I feel strongly that buying a private practice is a much better opportunity for a young optometrist than corporate practice, he says. The young doctor has the advantage of starting off with a patient base and being able to earn money right away, while the retiring doctor can see the practice carried on and get some value out of it for retirement, so its a win-win situation, he says.

My name is still on the practice, and I made myself available to the buyer after the sale, so the patients perceived that I was still connected to the practice. My reputation in the community helped him get started, but it certainly wont carry him forever, Dr. Park says. He will need to become actively involved in the community as well.

Dr. Park went to great lengths to introduce the new O.D. (Dr. Todd) to all his patients and to encourage them to stay in the practice even after he left. One thing I did was to call in Dr. Todd to consult with me during patient exams. By asking his opinion in front of patients, I reinforced that I thought he was a good doctor. Little things like that can really solidify the relationship between the buyer and your patients, he says.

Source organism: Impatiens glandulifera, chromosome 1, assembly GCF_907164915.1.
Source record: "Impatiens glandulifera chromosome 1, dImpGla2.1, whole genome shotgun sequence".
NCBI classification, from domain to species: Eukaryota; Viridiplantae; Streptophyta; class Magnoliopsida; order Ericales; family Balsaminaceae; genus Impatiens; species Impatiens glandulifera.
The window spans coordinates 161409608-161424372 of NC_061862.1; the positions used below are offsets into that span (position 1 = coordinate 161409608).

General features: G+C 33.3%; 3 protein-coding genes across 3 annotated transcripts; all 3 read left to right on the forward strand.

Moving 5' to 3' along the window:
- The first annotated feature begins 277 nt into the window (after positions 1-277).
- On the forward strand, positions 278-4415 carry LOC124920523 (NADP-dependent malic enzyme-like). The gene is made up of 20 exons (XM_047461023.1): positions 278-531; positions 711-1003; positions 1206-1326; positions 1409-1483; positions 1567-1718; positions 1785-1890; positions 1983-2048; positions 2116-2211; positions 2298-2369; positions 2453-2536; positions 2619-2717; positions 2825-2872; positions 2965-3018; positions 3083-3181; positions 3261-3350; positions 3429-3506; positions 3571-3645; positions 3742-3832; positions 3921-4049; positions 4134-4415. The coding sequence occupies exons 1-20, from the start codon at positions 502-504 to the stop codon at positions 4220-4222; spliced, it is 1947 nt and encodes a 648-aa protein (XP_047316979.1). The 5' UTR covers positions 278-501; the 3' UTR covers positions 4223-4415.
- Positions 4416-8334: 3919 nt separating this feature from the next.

Although he still fills in when Dr. Todd takes time off, Dr. Parks twice-weekly schedule was cut short by nearly a year when he was diagnosed with prostate cancer and needed surgery a few months after the sale.

Hes doing well now and enjoys seeing patients occasionally, while devoting most of his time to gardening, fishing, horseback riding and volunteer work.

Signing the Papers

In my experience, most solo practitioners want to cash out, but that doesnt preclude them from working a few days a week as an employee, as Dr. Park did, Dr. Steinberg says. From the patients perspective, it really doesnt matter who is the owner and who the employeethey just see a smooth transition.